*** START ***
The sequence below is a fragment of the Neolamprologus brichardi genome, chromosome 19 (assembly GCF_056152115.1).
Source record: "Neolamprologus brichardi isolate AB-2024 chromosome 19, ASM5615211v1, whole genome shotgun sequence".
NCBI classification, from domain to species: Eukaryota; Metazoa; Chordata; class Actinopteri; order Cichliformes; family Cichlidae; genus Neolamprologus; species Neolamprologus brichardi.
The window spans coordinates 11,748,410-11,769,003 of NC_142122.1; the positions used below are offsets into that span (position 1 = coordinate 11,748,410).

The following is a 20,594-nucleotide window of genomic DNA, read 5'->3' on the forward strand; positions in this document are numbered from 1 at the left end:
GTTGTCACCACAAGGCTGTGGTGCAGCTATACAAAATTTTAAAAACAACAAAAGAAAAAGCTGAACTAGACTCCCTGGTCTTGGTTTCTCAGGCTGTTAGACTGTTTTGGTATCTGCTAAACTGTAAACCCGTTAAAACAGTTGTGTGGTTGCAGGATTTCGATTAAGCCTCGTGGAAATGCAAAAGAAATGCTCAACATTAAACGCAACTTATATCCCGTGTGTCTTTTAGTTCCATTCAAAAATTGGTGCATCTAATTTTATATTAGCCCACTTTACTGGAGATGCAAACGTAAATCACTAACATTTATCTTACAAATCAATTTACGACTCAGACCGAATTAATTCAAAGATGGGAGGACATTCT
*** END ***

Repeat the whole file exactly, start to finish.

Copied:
The sequence below is a fragment of the Neolamprologus brichardi genome, chromosome 19 (assembly GCF_056152115.1).
Source record: "Neolamprologus brichardi isolate AB-2024 chromosome 19, ASM5615211v1, whole genome shotgun sequence".
NCBI classification, from domain to species: Eukaryota; Metazoa; Chordata; class Actinopteri; order Cichliformes; family Cichlidae; genus Neolamprologus; species Neolamprologus brichardi.
The window spans coordinates 11,748,410-11,769,003 of NC_142122.1; the positions used below are offsets into that span (position 1 = coordinate 11,748,410).

The following is a 20,594-nucleotide window of genomic DNA, read 5'->3' on the forward strand; positions in this document are numbered from 1 at the left end:
GTTGTCACCACAAGGCTGTGGTGCAGCTATACAAAATTTTAAAAACAACAAAAGAAAAAGCTGAACTAGACTCCCTGGTCTTGGTTTCTCAGGCTGTTAGACTGTTTTGGTATCTGCTAAACTGTAAACCCGTTAAAACAGTTGTGTGGTTGCAGGATTTCGATTAAGCCTCGTGGAAATGCAAAAGAAATGCTCAACATTAAACGCAACTTATATCCCGTGTGTCTTTTAGTTCCATTCAAAAATTGGTGCATCTAATTTTATATTAGCCCACTTTACTGGAGATGCAAACGTAAATCACTAACATTTATCTTACAAATCAATTTACGACTCAGACCGAATTAATTCAAAGATGGGAGGACATTCT